Dear Life Sherpa: Why is it when my kid throws a fit in the store, people act as if they have never seen a kid throw a fit when he doesn't get what he wants? I don't give in to him, we leave as soon as possible, and I don't spank him. Don't they understand I'm trying to do her best?Wow, that is obnoxious. If you don't have children, you're not entitled to an opinion. No matter that without having children, one might still be a teacher, child psychologist, or otherwise quite qualified or knowledgeable about child-rearing. But their opinions don't count if they haven't sprogged. It also leads to the conclusion that having a child makes one more qualified to judge other parents - is he stating that all children and all parenting experiences are so similar that parents are equipped to judge each other?
— World's Worst Mother
Dear World: The answer to your question is simple: The people who look at you with that superior, know-it-all attitude probably don't have any children of their own. I have discovered that childless adults always possess the most clear-cut opinions about raising kids. These textbook experts have never had to live with a cranky 5-year-old or an angst-ridden teen. That's why they still have the energy and pomposity needed to pass arbitrary judgment on those of us who struggle with parenthood.
Never mind the strong possibility (discussed below) that those giving her looks are indeed parents. Besides, are both writer and columnist so myopic that they don't consider the possibility that what they read as judgment is actually annoyance? Or are we so stigmatized by our barrenness that we are not allowed to be irritated by wailing children?
In a recent column, the "life sherpa" invited and responded to feedback from readers about advice. One reader addressed the above column:
Kathy: Re: Your advice to "World's Worst Mother."Gee I'd like to. But reading your column, I find that nearly impossible.
. . .
People who look at bone-headed mothers and father's (sorry) who allow their children to throw fits in public are not all weird childless people from another planet. If you take time to ask, they would probably tell you that yes, they have children. And, given time, they might tell you to stop "struggling with parenthood" and get down to the difficult task of instilling some discipline in your own children. And I am not taking about spanking, beating or other forms of abuse.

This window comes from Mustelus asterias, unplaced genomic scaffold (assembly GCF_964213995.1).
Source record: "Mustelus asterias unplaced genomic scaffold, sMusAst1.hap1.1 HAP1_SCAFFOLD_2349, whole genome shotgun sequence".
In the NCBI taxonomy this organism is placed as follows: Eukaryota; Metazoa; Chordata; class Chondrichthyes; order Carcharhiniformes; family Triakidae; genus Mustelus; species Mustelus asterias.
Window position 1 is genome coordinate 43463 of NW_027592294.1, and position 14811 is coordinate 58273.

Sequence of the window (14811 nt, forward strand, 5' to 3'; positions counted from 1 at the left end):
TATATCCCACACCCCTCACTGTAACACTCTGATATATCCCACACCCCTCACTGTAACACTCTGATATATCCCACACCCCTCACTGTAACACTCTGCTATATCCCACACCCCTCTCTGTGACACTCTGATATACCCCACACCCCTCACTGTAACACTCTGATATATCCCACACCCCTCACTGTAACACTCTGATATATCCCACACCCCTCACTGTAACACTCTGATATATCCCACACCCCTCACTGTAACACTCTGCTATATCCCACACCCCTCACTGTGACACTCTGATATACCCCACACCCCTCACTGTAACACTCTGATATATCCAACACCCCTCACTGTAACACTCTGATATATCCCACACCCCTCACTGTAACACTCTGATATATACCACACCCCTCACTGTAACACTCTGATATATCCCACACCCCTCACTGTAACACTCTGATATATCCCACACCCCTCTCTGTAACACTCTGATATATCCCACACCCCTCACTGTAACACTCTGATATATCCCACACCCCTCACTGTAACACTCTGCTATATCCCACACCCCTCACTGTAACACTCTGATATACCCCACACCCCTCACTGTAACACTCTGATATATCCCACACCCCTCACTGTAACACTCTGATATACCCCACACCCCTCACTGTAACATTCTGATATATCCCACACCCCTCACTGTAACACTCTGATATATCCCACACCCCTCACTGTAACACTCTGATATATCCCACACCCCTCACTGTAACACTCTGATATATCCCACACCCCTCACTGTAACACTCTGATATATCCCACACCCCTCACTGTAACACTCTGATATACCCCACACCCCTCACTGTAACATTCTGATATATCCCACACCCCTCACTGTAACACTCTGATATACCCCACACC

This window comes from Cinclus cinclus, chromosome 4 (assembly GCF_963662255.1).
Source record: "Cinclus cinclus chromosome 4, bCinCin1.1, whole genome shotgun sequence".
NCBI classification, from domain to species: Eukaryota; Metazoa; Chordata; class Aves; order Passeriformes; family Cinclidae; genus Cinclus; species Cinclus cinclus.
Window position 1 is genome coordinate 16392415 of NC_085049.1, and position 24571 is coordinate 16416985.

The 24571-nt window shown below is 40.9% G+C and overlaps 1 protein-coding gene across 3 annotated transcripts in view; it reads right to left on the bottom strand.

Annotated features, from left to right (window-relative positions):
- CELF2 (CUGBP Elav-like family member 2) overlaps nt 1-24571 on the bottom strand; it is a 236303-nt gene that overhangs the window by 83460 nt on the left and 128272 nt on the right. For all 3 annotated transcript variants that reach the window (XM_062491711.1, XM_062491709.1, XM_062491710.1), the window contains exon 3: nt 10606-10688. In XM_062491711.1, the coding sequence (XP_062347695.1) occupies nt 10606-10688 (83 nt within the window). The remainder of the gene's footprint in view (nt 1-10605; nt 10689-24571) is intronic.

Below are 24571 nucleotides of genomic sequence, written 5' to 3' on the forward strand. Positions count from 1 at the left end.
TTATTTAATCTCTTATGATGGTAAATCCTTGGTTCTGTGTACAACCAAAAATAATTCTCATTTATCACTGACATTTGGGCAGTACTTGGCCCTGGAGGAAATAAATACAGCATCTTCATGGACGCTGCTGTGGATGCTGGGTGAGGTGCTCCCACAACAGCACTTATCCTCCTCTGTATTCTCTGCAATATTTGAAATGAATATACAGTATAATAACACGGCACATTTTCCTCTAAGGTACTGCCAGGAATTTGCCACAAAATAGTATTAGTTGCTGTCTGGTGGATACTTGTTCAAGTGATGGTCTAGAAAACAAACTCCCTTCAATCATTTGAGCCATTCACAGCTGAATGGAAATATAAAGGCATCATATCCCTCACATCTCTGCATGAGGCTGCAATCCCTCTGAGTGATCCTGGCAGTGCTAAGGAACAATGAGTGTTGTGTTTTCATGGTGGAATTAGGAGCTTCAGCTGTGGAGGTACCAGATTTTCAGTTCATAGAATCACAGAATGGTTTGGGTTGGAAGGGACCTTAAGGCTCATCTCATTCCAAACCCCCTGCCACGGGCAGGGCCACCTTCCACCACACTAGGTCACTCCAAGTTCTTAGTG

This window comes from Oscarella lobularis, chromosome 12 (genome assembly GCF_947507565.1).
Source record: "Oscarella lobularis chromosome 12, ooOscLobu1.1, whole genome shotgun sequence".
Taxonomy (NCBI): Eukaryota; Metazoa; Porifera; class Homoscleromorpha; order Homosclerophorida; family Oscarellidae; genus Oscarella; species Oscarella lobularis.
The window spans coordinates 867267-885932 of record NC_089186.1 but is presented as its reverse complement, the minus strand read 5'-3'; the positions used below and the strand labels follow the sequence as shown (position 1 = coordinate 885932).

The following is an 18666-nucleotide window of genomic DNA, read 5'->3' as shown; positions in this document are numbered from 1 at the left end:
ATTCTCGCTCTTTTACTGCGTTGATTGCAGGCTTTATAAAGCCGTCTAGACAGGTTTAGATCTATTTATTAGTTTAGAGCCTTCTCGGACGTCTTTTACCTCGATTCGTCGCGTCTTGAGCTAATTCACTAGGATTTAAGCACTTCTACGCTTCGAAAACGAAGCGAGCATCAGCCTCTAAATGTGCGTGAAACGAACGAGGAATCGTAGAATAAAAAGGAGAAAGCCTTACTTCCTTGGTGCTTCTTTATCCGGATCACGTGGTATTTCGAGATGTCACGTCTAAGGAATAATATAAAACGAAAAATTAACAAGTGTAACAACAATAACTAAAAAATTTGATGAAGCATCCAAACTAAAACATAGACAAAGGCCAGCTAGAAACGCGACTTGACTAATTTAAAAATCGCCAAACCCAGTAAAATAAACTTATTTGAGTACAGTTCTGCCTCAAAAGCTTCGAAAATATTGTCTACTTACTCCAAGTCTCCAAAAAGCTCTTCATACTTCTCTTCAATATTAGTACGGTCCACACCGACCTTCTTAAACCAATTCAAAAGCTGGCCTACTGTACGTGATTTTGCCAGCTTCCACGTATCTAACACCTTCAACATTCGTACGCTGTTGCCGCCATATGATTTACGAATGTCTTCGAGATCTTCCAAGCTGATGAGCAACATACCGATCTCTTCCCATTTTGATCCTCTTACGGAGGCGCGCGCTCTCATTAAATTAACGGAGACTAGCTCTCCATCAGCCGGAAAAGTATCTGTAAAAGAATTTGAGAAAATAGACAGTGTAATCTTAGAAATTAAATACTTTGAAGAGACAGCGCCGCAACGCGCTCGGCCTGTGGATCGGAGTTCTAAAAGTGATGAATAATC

As you and I know, we sometimes see mothers or fathers in the mall pushing their severely handicapped child in a wheelchair. And often these children cry out or make distressing sounds that break your heart. And yet on no occasion have I seen the parent try to engage a passer-by in some "poor, pitiful me" dialogue. They usually seem self-possessed and capable of rising to what must be an extremely tiring and frustrating routine. I always smile at the children and their parents, as I often do when I see other "normal" children -- rather than look away. But when I'm in a mall or grocery store, and little Tyler or Madison is throwing a major fit, I find myself giving the "frustrated" mother a look that I hope conveys the message: "Raise your child now. So society doesn't have to do it later."
Thanks for listening to another point of view.
Life Sherpa: Kathy, you make some excellent points. I whole-heartedly agree that parents need to be firm with their children and discipline then before society has to jump in -- because society can be an extremely harsh judge.
. . .
But what is really galling is the attitude of those without children who believe they have all the answers because they read it in a book or saw it on a talk show.
My only point of my response to World's Worst was "if you don't have children, keep that annoyed smirk to yourself."
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